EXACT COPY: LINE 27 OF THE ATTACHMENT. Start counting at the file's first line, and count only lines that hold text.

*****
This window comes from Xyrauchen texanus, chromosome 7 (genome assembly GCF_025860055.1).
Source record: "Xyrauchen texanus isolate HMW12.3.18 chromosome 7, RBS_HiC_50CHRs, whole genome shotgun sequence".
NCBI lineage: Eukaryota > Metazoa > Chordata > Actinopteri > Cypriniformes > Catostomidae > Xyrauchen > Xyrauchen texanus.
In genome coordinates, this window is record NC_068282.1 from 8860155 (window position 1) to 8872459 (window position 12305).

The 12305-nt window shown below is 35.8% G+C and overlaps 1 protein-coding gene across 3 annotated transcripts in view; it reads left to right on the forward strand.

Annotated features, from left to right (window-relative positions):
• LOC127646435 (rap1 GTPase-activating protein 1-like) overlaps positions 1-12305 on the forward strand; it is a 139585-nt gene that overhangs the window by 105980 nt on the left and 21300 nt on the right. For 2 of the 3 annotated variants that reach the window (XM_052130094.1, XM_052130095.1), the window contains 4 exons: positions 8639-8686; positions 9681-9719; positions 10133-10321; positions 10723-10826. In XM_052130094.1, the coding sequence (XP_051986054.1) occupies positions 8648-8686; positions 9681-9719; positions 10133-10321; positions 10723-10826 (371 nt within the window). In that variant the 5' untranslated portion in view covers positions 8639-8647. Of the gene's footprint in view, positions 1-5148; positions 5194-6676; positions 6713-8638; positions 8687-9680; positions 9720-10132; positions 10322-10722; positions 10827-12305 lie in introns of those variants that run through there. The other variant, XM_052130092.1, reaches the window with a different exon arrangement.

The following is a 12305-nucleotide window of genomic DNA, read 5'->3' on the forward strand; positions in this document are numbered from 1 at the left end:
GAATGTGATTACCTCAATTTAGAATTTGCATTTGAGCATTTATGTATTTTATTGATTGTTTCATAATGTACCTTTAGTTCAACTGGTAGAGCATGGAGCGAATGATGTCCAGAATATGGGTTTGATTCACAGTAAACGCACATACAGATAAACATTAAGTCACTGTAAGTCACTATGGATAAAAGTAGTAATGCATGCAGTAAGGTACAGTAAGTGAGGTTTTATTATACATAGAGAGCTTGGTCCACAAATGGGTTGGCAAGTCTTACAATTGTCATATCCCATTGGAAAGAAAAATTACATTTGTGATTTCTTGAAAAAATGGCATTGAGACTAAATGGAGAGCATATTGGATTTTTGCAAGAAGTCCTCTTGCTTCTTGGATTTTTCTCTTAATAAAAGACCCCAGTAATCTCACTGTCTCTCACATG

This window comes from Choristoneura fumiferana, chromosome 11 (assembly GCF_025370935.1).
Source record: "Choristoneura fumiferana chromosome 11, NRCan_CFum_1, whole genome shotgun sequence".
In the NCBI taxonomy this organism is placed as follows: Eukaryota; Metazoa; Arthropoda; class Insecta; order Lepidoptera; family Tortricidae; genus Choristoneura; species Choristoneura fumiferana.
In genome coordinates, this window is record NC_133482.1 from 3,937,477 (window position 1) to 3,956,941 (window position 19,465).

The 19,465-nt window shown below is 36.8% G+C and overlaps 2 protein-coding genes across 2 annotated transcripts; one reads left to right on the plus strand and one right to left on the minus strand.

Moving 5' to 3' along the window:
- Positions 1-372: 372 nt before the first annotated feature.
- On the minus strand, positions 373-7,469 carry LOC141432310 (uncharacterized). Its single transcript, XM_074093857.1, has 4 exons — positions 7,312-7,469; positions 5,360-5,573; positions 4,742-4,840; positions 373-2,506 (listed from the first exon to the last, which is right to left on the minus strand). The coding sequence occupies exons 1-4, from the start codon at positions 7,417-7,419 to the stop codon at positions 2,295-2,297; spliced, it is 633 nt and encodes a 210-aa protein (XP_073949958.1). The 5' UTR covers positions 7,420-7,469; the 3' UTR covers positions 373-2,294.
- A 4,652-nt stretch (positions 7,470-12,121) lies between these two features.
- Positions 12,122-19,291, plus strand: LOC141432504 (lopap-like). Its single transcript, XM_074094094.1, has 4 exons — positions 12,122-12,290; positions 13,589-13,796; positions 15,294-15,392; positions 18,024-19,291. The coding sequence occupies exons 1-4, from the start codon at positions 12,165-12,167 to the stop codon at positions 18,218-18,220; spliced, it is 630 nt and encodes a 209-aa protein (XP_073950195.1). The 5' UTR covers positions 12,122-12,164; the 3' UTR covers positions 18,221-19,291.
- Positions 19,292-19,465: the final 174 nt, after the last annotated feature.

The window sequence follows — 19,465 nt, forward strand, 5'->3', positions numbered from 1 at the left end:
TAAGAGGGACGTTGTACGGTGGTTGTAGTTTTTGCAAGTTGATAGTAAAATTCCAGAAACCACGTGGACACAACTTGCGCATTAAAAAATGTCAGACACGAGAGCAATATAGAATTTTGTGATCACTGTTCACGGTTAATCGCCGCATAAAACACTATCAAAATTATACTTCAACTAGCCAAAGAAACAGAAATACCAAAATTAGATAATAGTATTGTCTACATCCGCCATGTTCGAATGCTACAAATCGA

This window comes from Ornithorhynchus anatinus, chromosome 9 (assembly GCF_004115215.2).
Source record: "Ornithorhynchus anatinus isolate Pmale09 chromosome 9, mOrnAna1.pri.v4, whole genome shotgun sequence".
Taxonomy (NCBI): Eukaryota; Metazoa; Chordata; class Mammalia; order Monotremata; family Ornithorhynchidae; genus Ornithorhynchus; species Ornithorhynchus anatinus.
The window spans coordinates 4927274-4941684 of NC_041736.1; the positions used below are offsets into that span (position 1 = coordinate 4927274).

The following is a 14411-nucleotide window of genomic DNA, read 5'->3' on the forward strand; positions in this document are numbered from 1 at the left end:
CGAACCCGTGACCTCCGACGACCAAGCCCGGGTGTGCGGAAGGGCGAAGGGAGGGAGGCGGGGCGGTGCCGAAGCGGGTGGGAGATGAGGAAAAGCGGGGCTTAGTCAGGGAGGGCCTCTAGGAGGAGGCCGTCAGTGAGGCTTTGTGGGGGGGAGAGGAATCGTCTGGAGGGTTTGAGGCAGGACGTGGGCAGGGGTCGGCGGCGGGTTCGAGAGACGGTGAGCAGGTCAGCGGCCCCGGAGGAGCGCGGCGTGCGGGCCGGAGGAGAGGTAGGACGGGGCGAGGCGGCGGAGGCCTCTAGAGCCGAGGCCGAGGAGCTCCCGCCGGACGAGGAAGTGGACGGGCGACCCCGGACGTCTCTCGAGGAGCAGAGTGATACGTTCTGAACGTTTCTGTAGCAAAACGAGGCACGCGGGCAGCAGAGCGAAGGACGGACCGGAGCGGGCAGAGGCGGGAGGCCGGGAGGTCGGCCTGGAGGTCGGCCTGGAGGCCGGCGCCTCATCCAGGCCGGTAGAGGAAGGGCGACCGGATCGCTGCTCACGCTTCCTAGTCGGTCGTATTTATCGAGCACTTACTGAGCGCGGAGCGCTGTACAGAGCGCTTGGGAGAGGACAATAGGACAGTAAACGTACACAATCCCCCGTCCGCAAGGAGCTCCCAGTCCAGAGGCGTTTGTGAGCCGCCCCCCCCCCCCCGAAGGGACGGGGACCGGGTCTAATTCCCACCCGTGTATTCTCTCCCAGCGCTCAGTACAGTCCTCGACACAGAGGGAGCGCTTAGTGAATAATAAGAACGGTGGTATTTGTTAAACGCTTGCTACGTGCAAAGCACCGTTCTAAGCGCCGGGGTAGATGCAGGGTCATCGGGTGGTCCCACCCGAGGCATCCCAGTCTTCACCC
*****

The following is a 14411-nucleotide window of genomic DNA, read 5'->3' on the forward strand; positions in this document are numbered from 1 at the left end: